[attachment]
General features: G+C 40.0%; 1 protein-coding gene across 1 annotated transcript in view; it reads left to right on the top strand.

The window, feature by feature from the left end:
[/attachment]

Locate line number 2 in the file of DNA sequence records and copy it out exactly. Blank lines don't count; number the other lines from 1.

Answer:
The window, feature by feature from the left end: